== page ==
Zippers. Garbage bags. Paint rollers. Some items are so ingrained in our lives we don't stop to consider life without them -- how we would do up a jacket, take out the trash or give a wall a fresh coat of paint.

But without the Canadians behind these inventions, all these tasks — and many more — would prove a little more difficult.

Without Joseph Leopold Coyle's "Eureka" moment more than 100 years ago, for example, carrying eggs home from the grocery store might be a whole lot messier.

"There were ways of shipping eggs before Mr. Coyle, but the modern, paper container begins with him," says Lorne Hammond, the curator of human history at the Royal BC Museum in Victoria.

Joseph Coyle in 1971. THE CANADIAN PRESS/HO-Buckley Valley Museum

Coyle is among Canada's countless tinkerers, inventors, scientists and engineers whose creations have changed the modern world. But his tale is also a cautionary one at a time Canadian governments are trying to figure out how to foster innovation that will drive the 21st century economy. While his invention remains used to this day, it never earned him a big payout.

Many business leaders, academics and policy-makers say Canada must get better at converting the innovations and intellectual property that flow from its finest minds into successful global companies.

Canada has a proud history of innovation and has "truly punched above its weight," says Greg Dick, director of educational research at Perimeter Institute. The Waterloo, Ont., theoretical physics research hub is one of five organizations behind Innovation150, a year-long, cross-country tour designed to inspire youth to innovate.

Perimeter itself was launched in 2000 with funds from the founders of BlackBerry, the smartphone pioneer that grew into a global player, but later lost most of its market share to foreign competitors.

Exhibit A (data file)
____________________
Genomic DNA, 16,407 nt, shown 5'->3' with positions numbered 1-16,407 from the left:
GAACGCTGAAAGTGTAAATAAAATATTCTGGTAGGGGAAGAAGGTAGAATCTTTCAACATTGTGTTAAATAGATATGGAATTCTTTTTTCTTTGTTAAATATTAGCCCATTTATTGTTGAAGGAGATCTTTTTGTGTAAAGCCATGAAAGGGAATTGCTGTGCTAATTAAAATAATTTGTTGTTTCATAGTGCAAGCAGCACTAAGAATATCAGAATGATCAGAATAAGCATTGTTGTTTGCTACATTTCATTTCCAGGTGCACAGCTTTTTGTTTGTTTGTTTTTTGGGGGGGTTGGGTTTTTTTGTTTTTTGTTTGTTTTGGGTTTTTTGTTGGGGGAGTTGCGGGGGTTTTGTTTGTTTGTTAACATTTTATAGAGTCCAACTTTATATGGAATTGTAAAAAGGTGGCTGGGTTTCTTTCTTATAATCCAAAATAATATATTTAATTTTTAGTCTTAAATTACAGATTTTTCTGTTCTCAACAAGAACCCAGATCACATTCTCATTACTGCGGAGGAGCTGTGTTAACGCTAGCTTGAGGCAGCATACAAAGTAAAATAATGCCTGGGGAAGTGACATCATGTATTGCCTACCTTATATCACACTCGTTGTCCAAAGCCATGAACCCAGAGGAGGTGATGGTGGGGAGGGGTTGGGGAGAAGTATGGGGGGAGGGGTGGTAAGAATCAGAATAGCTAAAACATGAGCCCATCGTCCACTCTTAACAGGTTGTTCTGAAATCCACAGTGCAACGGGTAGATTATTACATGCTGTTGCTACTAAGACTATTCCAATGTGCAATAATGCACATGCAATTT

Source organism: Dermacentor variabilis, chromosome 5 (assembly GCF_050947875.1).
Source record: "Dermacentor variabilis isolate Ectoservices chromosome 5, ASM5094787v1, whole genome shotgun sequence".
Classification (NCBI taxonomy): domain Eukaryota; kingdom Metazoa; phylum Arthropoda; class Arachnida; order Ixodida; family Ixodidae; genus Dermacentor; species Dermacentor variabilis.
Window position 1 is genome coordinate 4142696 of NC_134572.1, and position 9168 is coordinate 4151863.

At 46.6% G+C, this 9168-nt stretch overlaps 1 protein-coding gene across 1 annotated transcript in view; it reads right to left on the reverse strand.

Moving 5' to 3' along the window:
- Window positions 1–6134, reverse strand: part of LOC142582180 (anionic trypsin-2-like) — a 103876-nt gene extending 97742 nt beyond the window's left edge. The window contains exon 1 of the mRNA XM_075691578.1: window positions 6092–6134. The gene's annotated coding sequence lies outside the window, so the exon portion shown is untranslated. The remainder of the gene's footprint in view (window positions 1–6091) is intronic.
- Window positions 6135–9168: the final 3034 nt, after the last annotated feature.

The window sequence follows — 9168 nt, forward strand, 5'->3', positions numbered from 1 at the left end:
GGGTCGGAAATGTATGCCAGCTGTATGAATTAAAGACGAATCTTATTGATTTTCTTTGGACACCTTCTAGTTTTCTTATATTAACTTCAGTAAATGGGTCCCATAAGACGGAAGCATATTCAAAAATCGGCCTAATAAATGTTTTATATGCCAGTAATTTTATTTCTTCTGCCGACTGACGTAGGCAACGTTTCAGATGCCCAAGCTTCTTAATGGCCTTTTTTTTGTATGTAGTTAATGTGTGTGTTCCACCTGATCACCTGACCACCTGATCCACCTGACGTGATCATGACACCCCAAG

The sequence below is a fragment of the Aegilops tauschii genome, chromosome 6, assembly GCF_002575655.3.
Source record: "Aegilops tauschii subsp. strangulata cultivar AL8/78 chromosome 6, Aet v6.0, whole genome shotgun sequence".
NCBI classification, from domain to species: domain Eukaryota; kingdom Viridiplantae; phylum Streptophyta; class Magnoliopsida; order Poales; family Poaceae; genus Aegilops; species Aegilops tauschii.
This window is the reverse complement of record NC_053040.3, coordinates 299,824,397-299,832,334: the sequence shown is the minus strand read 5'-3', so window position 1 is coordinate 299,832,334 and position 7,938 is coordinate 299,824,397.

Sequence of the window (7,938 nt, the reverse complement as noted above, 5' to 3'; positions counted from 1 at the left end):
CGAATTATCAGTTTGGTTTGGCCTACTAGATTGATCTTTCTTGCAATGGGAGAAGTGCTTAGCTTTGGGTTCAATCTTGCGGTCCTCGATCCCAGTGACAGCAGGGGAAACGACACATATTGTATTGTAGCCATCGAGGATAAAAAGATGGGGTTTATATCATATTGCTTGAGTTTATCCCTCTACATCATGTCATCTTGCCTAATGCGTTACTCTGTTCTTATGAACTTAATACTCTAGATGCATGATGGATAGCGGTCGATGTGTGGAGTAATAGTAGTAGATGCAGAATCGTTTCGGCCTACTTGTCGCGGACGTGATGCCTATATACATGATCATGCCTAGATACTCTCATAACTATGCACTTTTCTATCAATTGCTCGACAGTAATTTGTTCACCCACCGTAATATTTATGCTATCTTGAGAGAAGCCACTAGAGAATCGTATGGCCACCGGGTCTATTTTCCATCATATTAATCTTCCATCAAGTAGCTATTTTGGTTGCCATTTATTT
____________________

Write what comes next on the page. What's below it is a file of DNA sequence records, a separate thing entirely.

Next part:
Dick rattles off a list of Canadian contributions to a wide variety of fields: time zones from Sir Sandford Fleming, dubbed the "Father of Standard Time;" basketball, courtesy of the imagination of Dr. James Naismith; more recently, a vaccine to fight the Ebola outbreak in West Africa that began in 2013 designed by scientists at Canada's National Microbiology Laboratory in Winnipeg.

"The sunglasses for snow blindness? Invented by the Inuit in the Canadian Arctic," he continues. "And, peanut butter? There's a fun one. First patented by a Canadian. … We just really have done an incredible amount of contributing to society."

That's backed up by the number of patents the Canadian Intellectual Property Office has granted since 1869, when it (then known as Consumer and Corporate Affairs) awarded Canada's first patent to William Hamilton for his eureka fluid meter.

Joseph Coyle age 28 in 1894. THE CANADIAN PRESS/HO-Buckley Valley Museum

In 1976, the federal agency granted the one millionth patent for "photodegradable polymer masterbatches" and, as of last year, surpassed 1.6 million approved patents with about 37,000 applications received annually over the past decade.

But in a sign of how much innovation is going on elsewhere, only about 13 per cent of those applications come from Canadians, according to Agnes Lajoie, assistant commissioner of patents at CIPO. The organization would like that number to move higher.

The office is working to raise awareness about the patent system among small- and medium-sized businesses in the country, focusing on high-growth sectors that are intellectual property intensive, like clean technology and aerospace, says Darlene Carreau, director general of CIPO's business services branch.

"Canadians are very innovative," she says. "We don't tend to toot our own horn or highlight our successes like other jurisdictions may, but I think we need to get better at doing that."

One of those early, little-known inventions came from Coyle, who secured a grade school education before working his way up from cleaner and newspaper delivery boy to founding The Interior News in 1910 (it continues to publish today).